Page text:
October 17, 2011
The way things are shaping up, it may take a stiff dose of creative economics to salvage the Super Committee’s mission.
With President Obama and Republican House Speaker John Boehner still miles apart on whether to include tax increases as part of any major deficit reduction plan, the challenge for the 12-member bipartisan committee is to find a way to generate long-term revenue growth without actually raising tax rates. Not so easy.
Since “supply side” economist Arthur Laffer sold Ronald Reagan on the economic-expanding wonders of tax cuts back in the early 1980s, Republican lawmakers and administrations have pressed the Congressional Budget Office and Joint Tax Committee to use more “dynamic scoring” in estimating the long term impact of tax cuts or tax reforms.
The Super Committee is under orders by Congress to come up with recommendations before Thanksgiving for cutting $1.2 trillion or more of long-term deficits. Obama and the Democrats say the package must be a combination of spending cuts, entitlement reforms and tax increases; Republicans say spending and entitlement cuts are fine but tax increases are “off the table.” They say they will consider revamping the tax code in a revenue neutral way to eliminate wasteful tax loopholes while simultaneously reducing income and business tax rates.
The GOP approach would not raise revenues to help bring down the deficit on paper – unless, of course, Congress and their budget and tax scorekeepers followed new economic models and ground rules to evaluate the impact of the committee members’ plans on the economy and the long-term deficit. They would do that by jettisoning “static” economic models and embracing newer macroeconomic models that do more to anticipate the ripple effects and behavioral changes that likely would be brought on by a significant change in the tax code. In so doing, committee members could claim – with a straight face – that a substantial chunk of their deficit reduction effort could be achieved through an improving economy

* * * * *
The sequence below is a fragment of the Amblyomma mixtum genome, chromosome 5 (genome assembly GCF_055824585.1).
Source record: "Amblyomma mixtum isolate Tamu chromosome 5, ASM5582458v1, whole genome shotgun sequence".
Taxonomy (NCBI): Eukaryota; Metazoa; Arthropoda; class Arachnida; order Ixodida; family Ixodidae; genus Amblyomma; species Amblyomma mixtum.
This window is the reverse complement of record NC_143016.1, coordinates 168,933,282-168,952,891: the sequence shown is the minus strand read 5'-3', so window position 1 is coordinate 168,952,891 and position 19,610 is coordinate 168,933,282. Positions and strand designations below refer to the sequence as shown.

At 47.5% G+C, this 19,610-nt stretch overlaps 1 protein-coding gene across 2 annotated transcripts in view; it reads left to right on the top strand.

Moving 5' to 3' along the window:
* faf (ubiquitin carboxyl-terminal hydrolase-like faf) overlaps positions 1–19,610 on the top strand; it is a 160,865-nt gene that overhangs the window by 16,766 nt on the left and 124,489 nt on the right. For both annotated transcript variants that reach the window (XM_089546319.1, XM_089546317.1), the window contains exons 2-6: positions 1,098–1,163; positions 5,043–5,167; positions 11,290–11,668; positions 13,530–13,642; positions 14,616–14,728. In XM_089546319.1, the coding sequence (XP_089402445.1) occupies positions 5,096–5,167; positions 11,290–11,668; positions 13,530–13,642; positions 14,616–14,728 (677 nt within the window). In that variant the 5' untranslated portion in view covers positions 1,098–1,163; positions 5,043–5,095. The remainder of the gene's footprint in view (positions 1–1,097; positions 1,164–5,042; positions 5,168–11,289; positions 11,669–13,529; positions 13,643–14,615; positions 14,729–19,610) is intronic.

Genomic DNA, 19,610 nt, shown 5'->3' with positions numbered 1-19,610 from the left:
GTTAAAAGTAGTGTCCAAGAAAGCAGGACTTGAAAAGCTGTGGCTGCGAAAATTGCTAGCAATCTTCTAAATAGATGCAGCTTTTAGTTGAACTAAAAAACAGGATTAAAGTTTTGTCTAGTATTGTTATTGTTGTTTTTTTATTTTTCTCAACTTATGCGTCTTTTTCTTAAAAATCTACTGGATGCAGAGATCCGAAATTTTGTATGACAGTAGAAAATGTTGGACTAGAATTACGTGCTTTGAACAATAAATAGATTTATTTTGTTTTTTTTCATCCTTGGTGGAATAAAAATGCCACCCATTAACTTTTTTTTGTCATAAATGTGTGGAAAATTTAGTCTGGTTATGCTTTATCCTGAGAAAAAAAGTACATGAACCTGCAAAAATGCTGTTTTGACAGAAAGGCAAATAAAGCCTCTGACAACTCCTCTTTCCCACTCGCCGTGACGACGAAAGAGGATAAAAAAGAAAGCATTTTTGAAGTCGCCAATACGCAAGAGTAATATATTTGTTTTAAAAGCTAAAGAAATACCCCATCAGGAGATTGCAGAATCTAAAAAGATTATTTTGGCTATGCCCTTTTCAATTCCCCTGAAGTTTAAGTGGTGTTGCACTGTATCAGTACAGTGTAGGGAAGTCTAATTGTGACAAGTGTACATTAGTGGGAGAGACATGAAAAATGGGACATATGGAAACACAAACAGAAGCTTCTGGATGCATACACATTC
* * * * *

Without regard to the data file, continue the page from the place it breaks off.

“I think it’s doable – I always have,” said Douglas Holtz-Eakin, former CBO director and White House economist who once helped President George W. Bush’s administration build its case that big tax cuts could at least partly pay for themselves by speeding up economic growth.
“It’s really a comparison of the world with the new policy versus the world without, and you want to capture as many of the impacts [of policy changes] as you can,” he told The Fiscal Times. “That’s simply good science. Some of the impacts are just hard to do. And they’re not special to taxes and they’re not special to spending. They’re just hard to do.”
For the most part, dynamic scoring has encountered heavy resistance and skepticism in Washington over the past 30 years. But with negotiations seemingly at an impasse, some Republican and Democratic members of the Super Committee are giving serious thought to using “dynamic scoring” in an unprecedented way to try to bridge their differences over tax and spending policy.
“It needs to be evidenced
based….You don’t want
politicians trying to rewrite
the rules for scoring.”
“Smart tax reform will result in more economic activity,” said Sen. Rob Portman, R-Ohio, a former White House budget director under George W. Bush and a member of the Super Committee. “And additional economic activity will generate more revenue – not by raising taxes but by generating economic growth, which is what both parties want to see.”
Rep. Chris Van Hollen of Maryland, the ranking Democrat on the House Budget Committee and a member of the Super Committee, was skeptical. “Whatever approach is taken, if anyone goes down this road, it needs to be evidence based,” he said.
“We should abide by the standards already set by the Congressional Budget Office and the Joint Tax Committee,” Van Hollen told The Fiscal Times Friday. “Those should be the basis for scoring, they are the umpires. You don’t want politicians trying to rewrite the rules for scoring.”
But Alice Rivlin, the founding director of the CBO and an economist at the liberal-leaning Brookings Institution, said that a shift to more dynamic scoring on the economic impact of major tax reform may be the only way for the Super Committee to reach consensus on a deficit reduction package.
“…You get into endless
wrangles about how much
growth do you expect
from different things.”